Focus on Australian mines as Peabody beats bankruptcy

10 April 2017

The Australian reports that “the world’s biggest listed coal­miner, Peabody Energy, says NSW and Queensland remain at the heart of the company’s exposure to growth now that it has emerged from bankruptcy. On Tuesday, chief executive Glenn Kellow, a former BHP­Billiton executive, brought the St Louis-based Peabody out of a year-long Chapter 11 bankruptcy and relisted on the New York Stock Exchange. His message for investors now is that he runs the only US pure-play coal company, debt has been slashed, costs are under control and the future looks much brighter than it did a year ago.”


Perth online flower seller placed in administration

26 April 2017

The West Australian reports that “a Perth-founded online flower seller facing hundreds of thousands of dollars in payment claims from florists across Australia and overseas has been put into administration. The Hegarty family’s Ready Flowers business has over the past decade also been a subject of customer claims of late deliveries or poor-quality products. Ready Flowers takes orders online and relays them to local florists for delivery in exchange for a commission.”

Kent & Lime Calls it Quits

12 April 2017

Power Retail reports that “over four years ago menswear online retailer Kent & Lime started out because it wanted to make shopping for men easy, but sadly this week the company made a decision to call it quits following issues with cash flow. “We are closing because time and money was against us. We explored every avenue, every possible scenario but the emotional and realistic decision to end Kent & Lime was the right thing to do,” said Kent & Lime in a compelling statement on its homepage (which is no longer operational), thanking its customers, brand partners and all those who supported the business.”

Lights getting dimmer at CHAMP's Gerard Lighting

7 April 2017

The Financial Review reports that “Gerard Lighting Group, Australasia's largest lighting distribution and partnership network, has been battling in a hugely competitive market for some time and the dimmer switch is being turned lower.

The company and its private equity owner CHAMP have been regular meetings with the lending group, led by Westpac, who have had Gerard Lighting on the "troubled" list for some time.”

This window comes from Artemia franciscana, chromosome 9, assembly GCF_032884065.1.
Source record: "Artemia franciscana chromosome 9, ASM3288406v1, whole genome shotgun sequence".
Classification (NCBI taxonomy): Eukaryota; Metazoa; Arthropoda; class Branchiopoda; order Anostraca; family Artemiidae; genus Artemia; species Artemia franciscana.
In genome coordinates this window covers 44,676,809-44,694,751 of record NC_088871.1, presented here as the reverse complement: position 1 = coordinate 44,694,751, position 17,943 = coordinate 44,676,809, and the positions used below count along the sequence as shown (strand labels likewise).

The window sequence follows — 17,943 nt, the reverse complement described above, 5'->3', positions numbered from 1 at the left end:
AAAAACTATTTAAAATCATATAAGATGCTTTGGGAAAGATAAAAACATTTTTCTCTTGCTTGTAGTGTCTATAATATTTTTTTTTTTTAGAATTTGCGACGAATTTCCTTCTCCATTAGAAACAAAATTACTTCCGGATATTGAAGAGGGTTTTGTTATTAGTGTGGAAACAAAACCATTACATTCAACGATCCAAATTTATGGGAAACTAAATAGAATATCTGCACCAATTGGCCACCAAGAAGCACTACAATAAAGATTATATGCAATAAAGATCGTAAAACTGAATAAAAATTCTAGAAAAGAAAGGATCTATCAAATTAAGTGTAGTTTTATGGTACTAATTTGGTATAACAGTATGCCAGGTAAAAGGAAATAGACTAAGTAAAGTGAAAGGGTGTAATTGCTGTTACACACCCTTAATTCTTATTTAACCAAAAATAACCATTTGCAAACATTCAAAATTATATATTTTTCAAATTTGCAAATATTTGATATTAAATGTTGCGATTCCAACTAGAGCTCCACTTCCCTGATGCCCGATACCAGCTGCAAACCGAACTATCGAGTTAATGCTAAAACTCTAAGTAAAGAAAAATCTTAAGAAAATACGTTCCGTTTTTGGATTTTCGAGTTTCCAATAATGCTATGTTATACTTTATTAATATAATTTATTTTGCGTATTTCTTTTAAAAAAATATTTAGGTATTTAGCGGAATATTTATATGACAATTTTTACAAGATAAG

Allphones’ administration sees 34 store closures

6 April 2017

ARN reports that “the administrators of the Allphones Group have revealed that 34 of the group's stores have been closed, while 50 will continue to trade during the administration process. The mobile phone retail group went into voluntary administration on 6 February, with at least 18 of its stores around the country will close up shop as a result of “insufficient funding”. The move was expected to result in more than 60 redundancies. On February 6, voluntary administrators were appointed for the nine Australian businesses comprising the Allphones Group.”


Melbourne trade printer into liquidation

21 April 2017

Print 21 reports that “Melbourne trade printer Trade Colour Cards has gone into liquidation after 20 years in business and a meeting of creditors will be announced shortly. At a company meeting last week, Trade Colour director John Agarski – who’s also company secretary and the only shareholder – decided to wind up the company and appointed a liquidator.”

K Care receivership leaves more than 100 Perth factory jobs in limbo

10 April 2017

ABC News reports that “more than 100 workers at a healthcare equipment factory in Perth are set to lose their jobs after the company K Care went into receivership. Workers from the Malaga warehouse in Perth's north said they received a text message on Saturday telling them to attend a 5:00am meeting with receivers on Monday to discuss entitlement arrangements.”


SCF Group parent placed into receivership by UK backer

13 April 2017

The Sydney Morning Herald reports that “one of Australia's largest container companies, SCF Group, will be restructured after its main backer appointed receivers to the parent companies. British investment giant Intermediate Capital Group appointed receivers to Popeye Holdco and Popeye Bidco, the entities that own SCF Group.”


It's not the last drinks for AM Bar and Cactus Jacks

13 April 2017

The Daily Mercury Mackay reports that “it’s still the same old fun AM Bar" and "one of the last bastions of live music in Mackay". That's according to the general manager of Mackay Grande Suites, Steve Millar, who is the boss of the AM Bar, Cactus Jacks, Mackay Grande Suites and AM Grill. And despite news that the business which controls all of those arms went into voluntary administration, the hotel has been at 90% capacity, the restaurant has been busy with its new chef and the bar flat out.”


Melbourne telco liquidated leaving $2M in debts

27 April 2017